“In my 27 years I’ve never seen inventories this low,” said Kurt K. Colgan, a broker with Lyon Real Estate in the Sacramento metropolitan area, where the share of homes on the market has plummeted by one of the largest amounts in the nation. “I’ve also never seen a market turn so quickly.”
The housing turnaround seems to have caught almost everyone in the business by surprise. As desirable as the long-awaited improvement may be, the unusually low level of homes for sale is creating widespread problems for buyers and sellers alike, leading to bidding wars and bubblelike price jumps in places that not long ago were suffering from major declines. In the Sacramento area, where the housing bust took an especially heavy toll, the median sales price has surged 15 percent over the last year, according to Zillow.
Nationwide, sales prices rose 7.3 percent over the course of 2012, according to the Standard & Poor’s Case-Shiller index, ranging from a slight decline in New York to a surge of 23 percent in Phoenix. Tracking more closely with the national trend were cities like Dallas, up 6.5 percent; Tampa, which rose 7.2 percent; and Denver, which gained 8.5 percent.
In many areas, builders are scrambling to ramp up production but face delays because of the difficulty of finding construction workers and in obtaining permits from suddenly overwhelmed local authorities. At the same time, homeowners — many of them lifted above water for the first time in years — often remain reluctant to sell, either because they want to wait and see how much further prices will climb or because they are afraid of being displaced in the sudden buying frenzy.
“You see a home go for sale and within a couple days there are three, four, six offers,” said Carrie Miskawi, a mother of three young children who has been looking for a new home for the last six months with Mr. Colgan’s help. She and her husband have decided not to put their current home on the market because they fear it will be snatched up before they have a chance to bid successfully on a new one.
“It’s kind of a Catch-22,” Mr. Colgan said. As long as large numbers of people are hesitant to put their own homes on the market because so few other homes are available, he said, there won’t be many homes available.
Across the country, the raw number of homes for sale is at its lowest level since 1999, according to the National Association of Realtors. In the Sacramento metro area, home listings were down 60 percent in January from a year earlier, compared with 23 percent for the country over all, according to Zillow.
Inventories have been whittled down largely because new construction ground to a standstill for several years. Investors large and small have also scooped up most of the backlog of foreclosures and short sales; about 40 percent of all homes bought in Sacramento County over the last year were purchased by owners who currently live at a different address, according to county records and title data provided by the Fidelity National Title Insurance Company.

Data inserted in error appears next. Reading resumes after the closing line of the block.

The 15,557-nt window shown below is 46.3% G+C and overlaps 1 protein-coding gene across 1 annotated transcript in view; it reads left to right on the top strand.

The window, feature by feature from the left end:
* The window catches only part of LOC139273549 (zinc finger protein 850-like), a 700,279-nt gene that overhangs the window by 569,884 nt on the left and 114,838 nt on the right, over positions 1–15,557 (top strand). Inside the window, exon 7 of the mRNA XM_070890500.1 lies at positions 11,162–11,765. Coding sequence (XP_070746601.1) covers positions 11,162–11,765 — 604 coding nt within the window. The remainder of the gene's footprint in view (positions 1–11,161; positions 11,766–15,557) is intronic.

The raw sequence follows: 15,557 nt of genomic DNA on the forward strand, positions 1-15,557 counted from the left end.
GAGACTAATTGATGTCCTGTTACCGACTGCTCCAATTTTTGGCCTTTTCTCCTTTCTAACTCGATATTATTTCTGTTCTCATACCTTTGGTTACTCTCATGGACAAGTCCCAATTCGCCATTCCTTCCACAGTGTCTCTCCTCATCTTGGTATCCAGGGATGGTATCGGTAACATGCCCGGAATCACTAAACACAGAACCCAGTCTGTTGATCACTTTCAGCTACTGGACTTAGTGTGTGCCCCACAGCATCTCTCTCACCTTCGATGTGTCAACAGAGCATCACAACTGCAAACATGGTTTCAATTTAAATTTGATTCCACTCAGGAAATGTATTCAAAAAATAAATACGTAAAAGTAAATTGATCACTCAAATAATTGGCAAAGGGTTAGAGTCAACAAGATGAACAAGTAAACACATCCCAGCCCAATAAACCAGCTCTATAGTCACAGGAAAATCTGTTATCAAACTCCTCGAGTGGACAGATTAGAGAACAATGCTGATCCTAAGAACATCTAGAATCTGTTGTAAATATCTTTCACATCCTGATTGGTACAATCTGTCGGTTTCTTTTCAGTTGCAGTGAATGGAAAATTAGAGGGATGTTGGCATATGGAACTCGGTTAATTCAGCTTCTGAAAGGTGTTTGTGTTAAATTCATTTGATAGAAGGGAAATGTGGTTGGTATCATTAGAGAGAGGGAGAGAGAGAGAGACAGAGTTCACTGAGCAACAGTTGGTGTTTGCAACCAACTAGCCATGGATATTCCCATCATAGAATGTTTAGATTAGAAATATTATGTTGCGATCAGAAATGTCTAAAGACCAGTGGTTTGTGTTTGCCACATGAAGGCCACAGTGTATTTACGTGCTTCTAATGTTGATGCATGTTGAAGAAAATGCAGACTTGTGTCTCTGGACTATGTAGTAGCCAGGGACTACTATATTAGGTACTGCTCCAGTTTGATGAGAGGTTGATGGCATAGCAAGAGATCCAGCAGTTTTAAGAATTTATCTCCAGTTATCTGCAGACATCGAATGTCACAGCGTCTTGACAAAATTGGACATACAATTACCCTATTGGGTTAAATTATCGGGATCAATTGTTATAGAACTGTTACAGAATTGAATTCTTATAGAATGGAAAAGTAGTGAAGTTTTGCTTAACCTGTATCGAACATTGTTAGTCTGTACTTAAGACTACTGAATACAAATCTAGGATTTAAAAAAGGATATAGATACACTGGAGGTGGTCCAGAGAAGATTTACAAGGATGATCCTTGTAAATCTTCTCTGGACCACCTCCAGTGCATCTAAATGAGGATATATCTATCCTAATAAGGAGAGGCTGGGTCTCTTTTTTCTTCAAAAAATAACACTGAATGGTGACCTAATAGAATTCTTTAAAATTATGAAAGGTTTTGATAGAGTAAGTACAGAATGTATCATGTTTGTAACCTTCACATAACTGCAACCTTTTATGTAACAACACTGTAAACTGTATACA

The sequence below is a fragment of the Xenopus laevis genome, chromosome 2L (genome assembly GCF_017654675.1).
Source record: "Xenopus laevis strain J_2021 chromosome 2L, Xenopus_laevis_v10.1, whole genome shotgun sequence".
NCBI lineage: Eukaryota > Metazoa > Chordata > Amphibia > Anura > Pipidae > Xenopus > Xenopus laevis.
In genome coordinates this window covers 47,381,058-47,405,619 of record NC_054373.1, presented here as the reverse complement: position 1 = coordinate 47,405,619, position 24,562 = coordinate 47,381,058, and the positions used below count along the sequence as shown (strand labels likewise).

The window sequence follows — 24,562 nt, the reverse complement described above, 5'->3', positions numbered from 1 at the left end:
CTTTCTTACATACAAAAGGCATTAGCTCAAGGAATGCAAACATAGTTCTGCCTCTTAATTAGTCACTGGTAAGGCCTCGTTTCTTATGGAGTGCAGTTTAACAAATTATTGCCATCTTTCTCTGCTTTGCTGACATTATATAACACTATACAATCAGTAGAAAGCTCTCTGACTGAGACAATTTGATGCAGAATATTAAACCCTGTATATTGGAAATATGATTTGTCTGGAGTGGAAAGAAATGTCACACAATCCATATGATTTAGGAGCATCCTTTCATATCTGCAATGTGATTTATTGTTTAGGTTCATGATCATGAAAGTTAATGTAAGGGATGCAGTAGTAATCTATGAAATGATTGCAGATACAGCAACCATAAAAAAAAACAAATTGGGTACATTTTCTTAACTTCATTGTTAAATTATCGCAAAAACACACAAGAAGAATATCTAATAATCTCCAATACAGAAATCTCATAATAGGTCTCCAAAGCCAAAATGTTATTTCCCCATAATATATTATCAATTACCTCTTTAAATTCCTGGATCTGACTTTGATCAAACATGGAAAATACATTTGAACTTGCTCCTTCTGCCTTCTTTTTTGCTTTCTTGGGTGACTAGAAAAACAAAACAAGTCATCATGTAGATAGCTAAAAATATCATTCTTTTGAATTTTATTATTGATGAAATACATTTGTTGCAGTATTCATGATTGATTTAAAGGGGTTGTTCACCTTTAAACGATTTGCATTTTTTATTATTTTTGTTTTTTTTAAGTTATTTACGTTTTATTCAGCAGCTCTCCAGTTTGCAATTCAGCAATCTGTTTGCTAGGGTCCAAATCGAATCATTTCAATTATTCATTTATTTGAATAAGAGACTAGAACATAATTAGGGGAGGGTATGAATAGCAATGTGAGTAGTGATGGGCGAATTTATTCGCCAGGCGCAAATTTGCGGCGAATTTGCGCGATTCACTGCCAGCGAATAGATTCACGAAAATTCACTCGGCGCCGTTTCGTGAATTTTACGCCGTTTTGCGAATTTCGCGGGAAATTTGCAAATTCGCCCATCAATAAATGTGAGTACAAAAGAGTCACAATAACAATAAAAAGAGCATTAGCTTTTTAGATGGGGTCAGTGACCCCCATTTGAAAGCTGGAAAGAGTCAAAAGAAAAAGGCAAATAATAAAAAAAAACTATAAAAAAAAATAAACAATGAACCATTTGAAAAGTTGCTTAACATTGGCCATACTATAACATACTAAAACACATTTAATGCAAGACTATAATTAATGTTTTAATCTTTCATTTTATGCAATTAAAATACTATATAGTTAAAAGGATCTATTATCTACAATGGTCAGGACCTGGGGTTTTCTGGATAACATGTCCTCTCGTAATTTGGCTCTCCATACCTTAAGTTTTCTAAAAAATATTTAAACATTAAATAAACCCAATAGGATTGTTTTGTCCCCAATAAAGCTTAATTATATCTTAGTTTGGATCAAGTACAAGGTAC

But steady job growth has put more people back to work, and families that put off moving because they couldn’t afford it are finally ready to do so. “Distressed” sales are down and conventional sales are up.
Extraordinarily low mortgage rates don’t hurt, either.
“The recovery is real,” said John Burns, chief executive of John Burns Real Estate Consulting. “But the pace of the recovery has an artificial component to it.”
Some real estate agents in Sacramento, like Tom Phillips, have resorted to knocking on doors in desirable neighborhoods to see if the owners might, if asked nicely and promised a healthy gain, sell to one of his clients. One couple he represents, Darcey and Jason Schmelzer, just moved into a yearlong rental with their two boys because they sold before they could find a new place. They received four offers on the first day they put their home on the market, with the winning bid about $10,000 above asking price.
For the builders who survived the collapse, the tight market is a signal to get back to work.
Monthly permits for single-family homes in the Sacramento area more than doubled from January 2012 to January 2013, though they are still only a quarter of the level they reached during the bubble. Nationally, the construction industry added 48,000 jobs in February, the biggest increase since 2007.
The housing upturn looks set to continue, finally adding a crucial element of support to the slowly improving economy. The government reported Tuesday that housing permits, while far below their peak, surged in February to their highest level since June 2008, an increase of nearly 34 percent from a year earlier. But it will still be many months before new homes now going through the approval process will be ready to move in.
The New Home Company has ramped up building as fast as it can, said Kevin S. Carson, the president of the company’s Northern California division. Founded in 2009 by the veterans of a major home builder that filed for bankruptcy during the crisis, the company plans to build 120 homes in Northern California this year, in contrast to 50 homes last year.
Construction is expected to take longer than usual, though, and expenses are rising, Mr. Carson said. That is primarily because after six years of almost no local building, skilled labor is scarce.
Many workers in the immigrant-heavy industry have left the area, returning to Mexico and other points south. Others pursued work in Texas’s energy boom, where both drilling and construction jobs have become more plentiful. Those who stayed in the local area often switched to medical data entry, U.P.S. delivery services, or anything else that they could find. Or they filed for disability and dropped out the labor force altogether.
Some, like the 38-year-old electrician Gideon Jacks, are gingerly returning to construction work after taking a hiatus (in Mr. Jacks’s case, the hiatus was in several low-paying jobs at restaurants), but others remain reluctant to return to the hard physical labor and unstable job prospects.
“They say, ‘That’s the last time I’m riding that roller coaster,’ ” said Rick Wylie, president of the Beutler Corporation, a Sacramento air-conditioning and plumbing company. In 2005 he employed 2,100 workers, but by 2009 Beutler had only 270 employees. Mr. Wylie, who currently employs about 550, is now having trouble luring back many workers he let go.
“I don’t mean to complain,” he said. “This is a good problem to have, a world-class problem, to not be able to find workers to do all the work you’re getting.”
The shortages aren’t limited to the workers toiling in the hot sun, either.
“You walk into the permit office, and it’s like a ghost town in there,” said Michael Haemmig, president of Haemmig Construction in Nevada City, Calif., about an hour north of Sacramento. He says local governments were caught off-guard by the suddenly renewed interest in building and do not have enough people in place to handle the paperwork.